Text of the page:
With each monsoon, the Indian subcontinent becomes a land of natural wonders. Jumping waterfalls and lush greenery fill the mind and eyes with everlasting signs of earthly scent and beauty and wonder. But the Reverse Waterfalls are a spectacular monsoon phenomenon in the Western Ghats of the country. The flow of water against gravity seems to move upwards and violate the laws of physics.
Reverse flow of water occurs when a waterfall descends towards the river and a strong monsoon wind pushes a large amount of its water upwards. It looks like a mini waterfall flowing upwards. In addition, pushing up gives the effect of water flying into the sky. In India, the Naneghat Mountain Range is the most famous stretch between the Konkan Coast and the Deccan Plateau. It is possible to see the reverse waterfall. Hosted tourists flock to the ghat to watch the drizzle and the strange games of the water. About 20 km from Nashik, on the way to Tahuli Peak, there is an inverted waterfall in the quiet village of Anjaneri.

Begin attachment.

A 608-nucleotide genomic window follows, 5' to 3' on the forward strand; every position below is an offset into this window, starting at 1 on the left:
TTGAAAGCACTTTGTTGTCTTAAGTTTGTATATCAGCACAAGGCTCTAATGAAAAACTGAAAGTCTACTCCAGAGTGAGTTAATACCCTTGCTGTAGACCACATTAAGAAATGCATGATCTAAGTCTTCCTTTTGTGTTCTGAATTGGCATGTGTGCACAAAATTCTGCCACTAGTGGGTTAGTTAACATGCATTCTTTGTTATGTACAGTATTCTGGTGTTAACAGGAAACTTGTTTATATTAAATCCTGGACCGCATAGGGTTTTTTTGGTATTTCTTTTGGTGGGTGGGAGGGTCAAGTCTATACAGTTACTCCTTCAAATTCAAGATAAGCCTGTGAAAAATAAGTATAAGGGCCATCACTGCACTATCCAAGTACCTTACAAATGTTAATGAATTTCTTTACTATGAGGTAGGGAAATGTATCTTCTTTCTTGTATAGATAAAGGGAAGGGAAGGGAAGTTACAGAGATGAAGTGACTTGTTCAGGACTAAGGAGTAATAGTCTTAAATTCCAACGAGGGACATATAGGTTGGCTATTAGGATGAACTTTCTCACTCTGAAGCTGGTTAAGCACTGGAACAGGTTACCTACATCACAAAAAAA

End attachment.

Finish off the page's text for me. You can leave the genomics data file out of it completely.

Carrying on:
There is also a reverse waterfall located at an elevation of 2,000 feet in the village of Samrad in the Sandhan Valley near Mumbai. At Kavalshet Point near Pune, there are about ten small waterfalls and inverted waterfalls that fill the greenery like silver ornaments. These scenic spots are also found near the Sinhagad Fort near Malshej Ghat, between Kalyan and Ahmednagar in Maharashtra.
This strange but astonishing phenomenon is seen all over the world. From Sydney to Kinder Downfall in England and in the Moule region of Chile, reverse waterfalls conquer the landscape during the monsoon and make headlines every year.